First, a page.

But, with notable exceptions, Schoenberg’s letters could largely have been the work of just about anyone. In “Schoenberg’s Correspondence with American Composers,” translated and edited by the Arizona State University musicologist Sabine Feisst, Schoenberg schedules and reschedules music lessons, scolds producers for making improper plans for the performance of his work and delivers season’s greetings. The mind of a genius is sometimes foreign — if you can make sense of the sentence “‘Darstellung’ means to show an object to a spectator in such a manner that he can perceive its components in functional motion at once,” please let me know — but also familiarly preoccupied with logistics. That mind could also be extremely (if unintentionally) funny. In one scathing missive to the composer Edgard Varèse, who had planned a performance of Schoenberg’s “Pierrot lunaire” without sufficiently — at least in Schoenberg’s eyes — consulting its composer, Schoenberg signed off with the terse sentiment “Hopefully some other time I will have reason to be more cordial.”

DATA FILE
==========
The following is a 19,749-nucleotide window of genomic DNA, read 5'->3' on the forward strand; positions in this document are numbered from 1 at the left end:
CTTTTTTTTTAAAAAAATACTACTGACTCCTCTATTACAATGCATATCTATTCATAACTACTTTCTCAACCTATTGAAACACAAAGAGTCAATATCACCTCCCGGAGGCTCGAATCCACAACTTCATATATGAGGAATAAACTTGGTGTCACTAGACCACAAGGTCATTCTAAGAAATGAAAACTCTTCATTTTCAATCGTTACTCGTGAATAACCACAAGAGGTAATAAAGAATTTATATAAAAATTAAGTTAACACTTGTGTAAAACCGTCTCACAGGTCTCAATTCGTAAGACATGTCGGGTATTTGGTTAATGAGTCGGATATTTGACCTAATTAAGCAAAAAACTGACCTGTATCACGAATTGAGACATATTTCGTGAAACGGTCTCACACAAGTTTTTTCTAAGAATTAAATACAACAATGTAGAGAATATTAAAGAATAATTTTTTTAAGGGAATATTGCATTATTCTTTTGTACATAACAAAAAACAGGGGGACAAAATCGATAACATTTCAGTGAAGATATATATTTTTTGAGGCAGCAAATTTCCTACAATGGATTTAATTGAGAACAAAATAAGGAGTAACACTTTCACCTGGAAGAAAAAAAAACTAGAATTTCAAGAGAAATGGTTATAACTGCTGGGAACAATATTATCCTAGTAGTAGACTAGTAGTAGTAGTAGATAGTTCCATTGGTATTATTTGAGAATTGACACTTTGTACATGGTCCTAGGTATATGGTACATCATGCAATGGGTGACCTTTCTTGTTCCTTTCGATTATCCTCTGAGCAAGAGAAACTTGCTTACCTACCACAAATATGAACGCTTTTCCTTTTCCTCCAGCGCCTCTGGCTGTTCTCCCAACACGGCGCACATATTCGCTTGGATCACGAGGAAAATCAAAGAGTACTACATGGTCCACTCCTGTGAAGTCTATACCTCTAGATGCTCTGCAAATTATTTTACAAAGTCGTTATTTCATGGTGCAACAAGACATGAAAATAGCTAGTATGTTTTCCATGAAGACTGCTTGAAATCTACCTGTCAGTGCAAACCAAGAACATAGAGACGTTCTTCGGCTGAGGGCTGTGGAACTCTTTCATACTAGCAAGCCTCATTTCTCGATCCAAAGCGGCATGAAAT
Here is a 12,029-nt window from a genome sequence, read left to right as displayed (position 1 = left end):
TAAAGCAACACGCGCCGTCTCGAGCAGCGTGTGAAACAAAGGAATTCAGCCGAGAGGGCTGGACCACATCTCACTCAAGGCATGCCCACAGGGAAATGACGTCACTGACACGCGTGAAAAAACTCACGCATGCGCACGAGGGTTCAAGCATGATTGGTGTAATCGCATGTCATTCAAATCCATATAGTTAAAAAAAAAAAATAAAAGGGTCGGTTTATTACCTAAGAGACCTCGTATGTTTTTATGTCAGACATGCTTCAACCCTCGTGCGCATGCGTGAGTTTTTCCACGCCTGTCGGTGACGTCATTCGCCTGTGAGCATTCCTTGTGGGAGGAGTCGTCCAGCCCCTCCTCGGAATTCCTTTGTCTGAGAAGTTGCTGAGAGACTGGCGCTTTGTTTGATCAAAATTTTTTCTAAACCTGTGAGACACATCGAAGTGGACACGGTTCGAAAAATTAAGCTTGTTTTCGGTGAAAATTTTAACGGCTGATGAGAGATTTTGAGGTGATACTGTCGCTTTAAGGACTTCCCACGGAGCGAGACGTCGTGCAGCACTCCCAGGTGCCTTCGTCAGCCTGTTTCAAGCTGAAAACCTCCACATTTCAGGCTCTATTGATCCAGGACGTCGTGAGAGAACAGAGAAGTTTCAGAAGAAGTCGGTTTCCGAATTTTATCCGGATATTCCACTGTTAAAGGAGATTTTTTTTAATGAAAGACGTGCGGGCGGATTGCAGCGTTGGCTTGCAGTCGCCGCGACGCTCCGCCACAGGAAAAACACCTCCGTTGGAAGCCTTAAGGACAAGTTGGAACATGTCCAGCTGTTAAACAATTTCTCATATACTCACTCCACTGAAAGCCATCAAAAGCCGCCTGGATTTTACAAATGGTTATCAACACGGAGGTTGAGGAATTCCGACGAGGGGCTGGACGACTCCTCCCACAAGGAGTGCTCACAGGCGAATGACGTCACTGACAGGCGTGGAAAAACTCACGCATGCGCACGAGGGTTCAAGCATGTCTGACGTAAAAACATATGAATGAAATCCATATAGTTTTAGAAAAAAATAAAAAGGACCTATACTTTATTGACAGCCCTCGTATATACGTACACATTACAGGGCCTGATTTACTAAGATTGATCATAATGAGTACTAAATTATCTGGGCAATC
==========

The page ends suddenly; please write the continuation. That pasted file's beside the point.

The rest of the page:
“He was a very critical mind,” said Feisst. “He had very, very high standards, and some of that comes through in his letters. It was a driving force for him to strive for the highest level of accomplishment.”

But, she said, “there’s also a lot of warmth that comes through.” (And more: Feisst described Schoenberg’s writing as “entertaining, educational, spicy.” Spicy!)